The COVID-19 pandemic made immediately obvious what an insufficiently digitized process means. A major impact on the work of BPM people has dependency analysis. This means, the analysis of any touchpoint a customer has with the company’s processes, its related organization as well the digitized services. Important techniques for BPM people and touchpoint analysis are customer journey analysis, business impact analysis as well as value proposition analysis.

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Michal Rosik

Product Visionary & CPO, Minit

As Product Visionary for Minit, Michal defines the Research & Development direction for this process mining solution, develops close ties to the academic community in this area and evangelizes process mining benefits to enterprises worldwide. Michal previously lead Microsoft Consulting department in Siemens and was involved in several large enterprise projects as a consultant and project manager. In his free time, he is a passionate trail runner.

WWW: http://www.minit.io
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Twitter: @rosik
Twitter: @minit_io

What are the skills, techniques, behaviors, and attitudes that can help BPM practitioners create value for their organizations in 2022?

Art skills.

No, I am not insane. I believe it is about time to change the way BPM practitioners are perceived by decision-makers, budget holders, executioners, and – well – by BPM practitioners themselves. Instead of a nerd crowd, they should be thought of as artistic minds.

We can distill it down to 2 foundational skills:

1) CREATIVITY. Technology and software tools are here to make your life easier and help you; they don’t automatically solve the problems of your enterprise. They give you the tools and techniques, but without creative problem solving and a creative approach to process management, which is in your hands, they are useless.

2) MASTERY OF CRAFT. Technology and software tools are shortcuts to your creative goals, but without knowing/having experience with the longer and more difficult way, the goal can hardly be achieved. You will not create beautiful illustrations just by learning how to work with Adobe Illustrator.

What are the best resources to learn those skills? (e.g. books, articles, courses)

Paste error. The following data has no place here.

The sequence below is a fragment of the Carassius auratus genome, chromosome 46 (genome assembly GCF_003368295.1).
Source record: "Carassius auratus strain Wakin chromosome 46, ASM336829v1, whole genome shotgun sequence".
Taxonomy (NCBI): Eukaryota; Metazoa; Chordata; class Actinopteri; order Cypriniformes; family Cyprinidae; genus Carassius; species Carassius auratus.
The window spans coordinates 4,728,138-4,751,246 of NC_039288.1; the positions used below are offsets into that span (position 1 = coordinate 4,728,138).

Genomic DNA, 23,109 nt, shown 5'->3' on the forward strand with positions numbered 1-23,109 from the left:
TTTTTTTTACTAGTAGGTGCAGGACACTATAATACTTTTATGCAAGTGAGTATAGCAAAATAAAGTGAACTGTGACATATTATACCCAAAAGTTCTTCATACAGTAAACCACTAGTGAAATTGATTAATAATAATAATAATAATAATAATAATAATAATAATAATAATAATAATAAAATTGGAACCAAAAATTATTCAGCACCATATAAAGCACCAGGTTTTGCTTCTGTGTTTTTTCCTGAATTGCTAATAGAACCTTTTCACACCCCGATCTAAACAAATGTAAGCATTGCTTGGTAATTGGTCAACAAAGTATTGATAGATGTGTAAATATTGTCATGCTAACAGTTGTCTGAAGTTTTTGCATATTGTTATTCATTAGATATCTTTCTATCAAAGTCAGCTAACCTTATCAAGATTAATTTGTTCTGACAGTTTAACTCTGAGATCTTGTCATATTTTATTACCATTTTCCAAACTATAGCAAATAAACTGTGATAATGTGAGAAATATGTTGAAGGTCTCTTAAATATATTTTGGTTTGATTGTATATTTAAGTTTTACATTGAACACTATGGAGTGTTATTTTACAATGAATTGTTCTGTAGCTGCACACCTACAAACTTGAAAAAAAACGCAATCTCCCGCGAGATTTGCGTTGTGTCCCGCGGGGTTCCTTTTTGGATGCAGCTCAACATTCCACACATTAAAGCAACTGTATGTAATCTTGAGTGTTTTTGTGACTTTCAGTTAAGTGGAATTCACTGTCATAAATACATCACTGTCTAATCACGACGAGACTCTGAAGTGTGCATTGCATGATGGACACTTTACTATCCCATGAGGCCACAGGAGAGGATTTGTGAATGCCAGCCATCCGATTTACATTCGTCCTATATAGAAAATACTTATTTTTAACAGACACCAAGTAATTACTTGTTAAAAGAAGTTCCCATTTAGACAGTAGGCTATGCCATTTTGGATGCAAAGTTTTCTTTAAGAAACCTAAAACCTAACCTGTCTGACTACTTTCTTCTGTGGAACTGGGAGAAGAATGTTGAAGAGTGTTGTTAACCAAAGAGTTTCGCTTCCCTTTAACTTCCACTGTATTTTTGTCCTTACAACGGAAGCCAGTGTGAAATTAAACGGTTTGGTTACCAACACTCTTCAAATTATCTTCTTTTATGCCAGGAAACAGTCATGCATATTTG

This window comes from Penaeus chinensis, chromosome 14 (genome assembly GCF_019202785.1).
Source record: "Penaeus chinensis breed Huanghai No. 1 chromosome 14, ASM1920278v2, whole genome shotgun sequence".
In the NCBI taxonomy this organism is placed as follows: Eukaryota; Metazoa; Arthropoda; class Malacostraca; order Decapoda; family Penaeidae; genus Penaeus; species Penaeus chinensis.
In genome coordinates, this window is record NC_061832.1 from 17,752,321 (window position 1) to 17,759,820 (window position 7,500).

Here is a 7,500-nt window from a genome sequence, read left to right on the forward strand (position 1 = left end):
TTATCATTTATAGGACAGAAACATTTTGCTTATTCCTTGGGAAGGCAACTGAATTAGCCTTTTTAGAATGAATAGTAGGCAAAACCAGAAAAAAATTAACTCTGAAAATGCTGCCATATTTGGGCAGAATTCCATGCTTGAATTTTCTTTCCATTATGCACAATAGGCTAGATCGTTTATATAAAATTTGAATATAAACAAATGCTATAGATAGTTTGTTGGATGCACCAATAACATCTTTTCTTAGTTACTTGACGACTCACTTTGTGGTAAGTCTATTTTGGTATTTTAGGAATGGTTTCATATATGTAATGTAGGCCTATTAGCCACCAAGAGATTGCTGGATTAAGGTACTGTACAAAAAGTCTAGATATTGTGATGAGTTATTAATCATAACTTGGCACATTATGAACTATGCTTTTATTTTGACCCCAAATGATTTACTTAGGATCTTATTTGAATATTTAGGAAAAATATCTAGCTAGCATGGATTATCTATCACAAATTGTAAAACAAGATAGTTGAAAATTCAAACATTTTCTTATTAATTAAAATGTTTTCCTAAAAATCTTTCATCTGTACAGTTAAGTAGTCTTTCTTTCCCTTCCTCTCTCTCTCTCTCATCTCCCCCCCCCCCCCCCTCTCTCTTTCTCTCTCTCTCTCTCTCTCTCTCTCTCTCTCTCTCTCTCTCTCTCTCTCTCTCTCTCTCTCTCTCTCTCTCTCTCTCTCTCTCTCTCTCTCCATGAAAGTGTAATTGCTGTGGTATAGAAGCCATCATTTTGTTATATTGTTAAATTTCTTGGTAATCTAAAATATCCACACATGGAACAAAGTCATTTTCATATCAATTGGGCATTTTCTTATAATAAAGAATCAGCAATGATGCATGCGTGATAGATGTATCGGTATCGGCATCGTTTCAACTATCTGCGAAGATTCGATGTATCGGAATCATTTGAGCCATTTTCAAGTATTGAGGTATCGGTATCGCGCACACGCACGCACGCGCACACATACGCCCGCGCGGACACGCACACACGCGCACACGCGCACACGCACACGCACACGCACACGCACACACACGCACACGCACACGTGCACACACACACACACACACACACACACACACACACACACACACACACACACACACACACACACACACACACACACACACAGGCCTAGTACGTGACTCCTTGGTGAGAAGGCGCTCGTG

There has always been a gap between academia and praxis. But that is no longer the case. Scientists and professors – people behind the initial research and theories – are joining forces with companies overflowing with strong engineering skills, starting their own startups, or becoming scientific advisors that impact technological improvements in software products.

Lectures, courses, and books created as a result of these “joint ventures” are some of the best sources of knowledge. Instead of mentioning specific curricula, I’ll just mention a few names: Wil van der Aalst, Marlon Dumas, Jan Mendling, Josep Carmona.

Which skills are no longer relevant or not practically applicable yet (hype)?

Graph technologies.

Complex enterprises do not only have complex business processes, but they are complicated social ecosystems with relationships, dependencies, and structures where everything is interconnected, and each connection has its specific properties. Only once we master the graph technologies and their complexity and performance will we be able to build a true digital twin of an organization.

How did covid-related changes in the business environment impact the work of BPM people?

In the before-covid times, we have already been evangelizing the market on proper and efficient use of technologies and software instead of the tedious way of interviewing, workshop organizing, and manual process mapping. Covid is showing us that almost everything that was considered impossible (home office for the whole enterprise, contract signing without pen and paper aka paperless office, etc.) is suddenly possible. With a bit of exaggeration, revolutionary changes in the enterprise world are taking place almost daily. As a result, using technology has become inevitable and vital as opposed to “just” useful and efficient.

A poet would say: there is no other option than continuous adoption.

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Steve Towers

Steve is passionate about helping people and businesses transform to better ways, with happier lives. Whether that is individuals, teams or companies I apply proven and tested ways from the very best individual and corporate achievers to help you codify your own success, happiness and future.